This plugin makes it easy to insert custom code without directly dealing with your theme files, so you’re less likely to break your website. Plus, your custom code won’t get overwritten when you update your theme, so your noindex code will stay in place.

First, you need to install and activate WPCode. Both the free and premium versions will work fine for this tutorial, though the premium version comes with a special mode to safely test your code before it goes live.

For more information, you can check out our guide on how to install a WordPress plugin.

Next, go to Code Snippets » + Add Snippet. Then, select ‘Add Your Custom Code (New Snippet)’ and click ‘Use snippet.’

Adding custom code in WPCode

Now, go ahead and give your new snippet a name. It can be something as simple as ‘Noindex Archive Pages.’

Then, make sure the Code Type is ‘HTML Snippet.’

Adding a new code to noindex specific pages in WPCode

In the ‘Code Preview’ box, copy and paste the following code:

<meta name="robots" content="noindex">

This code is a robots meta tag specifically designed to instruct search engines not to index a particular web page.

Once done, scroll down to the ‘Insertion’ section.

Make sure the Insert Method is ‘Auto Insert’ and the Location is ‘Site Wide Header.’

Inserting code to the site header with WPCode

Let’s move down the page again to the ‘Smart Conditional Logic’ section.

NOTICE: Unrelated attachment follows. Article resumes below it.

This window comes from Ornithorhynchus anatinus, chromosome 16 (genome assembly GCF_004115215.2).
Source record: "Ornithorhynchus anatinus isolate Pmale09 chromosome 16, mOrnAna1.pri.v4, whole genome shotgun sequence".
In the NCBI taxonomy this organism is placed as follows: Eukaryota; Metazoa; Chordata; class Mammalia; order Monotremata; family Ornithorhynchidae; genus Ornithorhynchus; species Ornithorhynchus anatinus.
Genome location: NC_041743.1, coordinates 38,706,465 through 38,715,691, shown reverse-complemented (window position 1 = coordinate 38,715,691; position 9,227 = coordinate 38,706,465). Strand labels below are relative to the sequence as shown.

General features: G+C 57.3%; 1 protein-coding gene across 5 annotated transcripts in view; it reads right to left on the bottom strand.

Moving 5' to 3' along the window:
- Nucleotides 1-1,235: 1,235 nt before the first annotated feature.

What you want to do is activate the ‘Enable Logic’ setting.

As for the Conditions, select Show and choose ‘Page URL’ and ‘Is.’ You can then insert the URL of the specific archive page that you want to noindex in the last field.

Feel free to click ‘AND’ to add more pages to noindex.

Once done, make the code ‘Active’ and click ‘Save Snippet.’

Configuring the smart conditional logic settings in WPCode

That’s it. To see if your page was successfully noindexed, you can open the archive page and view its page source.

If you use Chrome, then you will need to right-click anywhere on the page and click ‘View Page Source.’

Viewing a web page's source in Chrome

Now, press Control/Command + F on your keyboard to bring up a search bar and type in ‘noindex.’ It should highlight the noindex tag you added earlier.

If it exists in between the <head>...</head> tags, then you have added the code properly.

An example of a page that is noindexed

Let’s say you’ve decided that removing certain archive pages from your WordPress blog is the best course of action. But you’re worried about broken links or frustrated visitors who might still try to access them. This can happen if someone has bookmarked an older archive page on your website.

What you can do is redirect the archive pages using a redirect plugin instead. This way, visitors who land on those old links won’t see an error message.

Note: This method will use AIOSEO Pro as it has the feature to easily redirect one page to another on your website.

First, install and activate AIOSEO on WordPress. You can read our guide on how to install a WordPress plugin for more instructions.

Then, go to All in One SEO » Redirects.

In the ‘Redirects’ tab, insert the Source URL (your archive page) and Target URL (the page you want to redirect users to).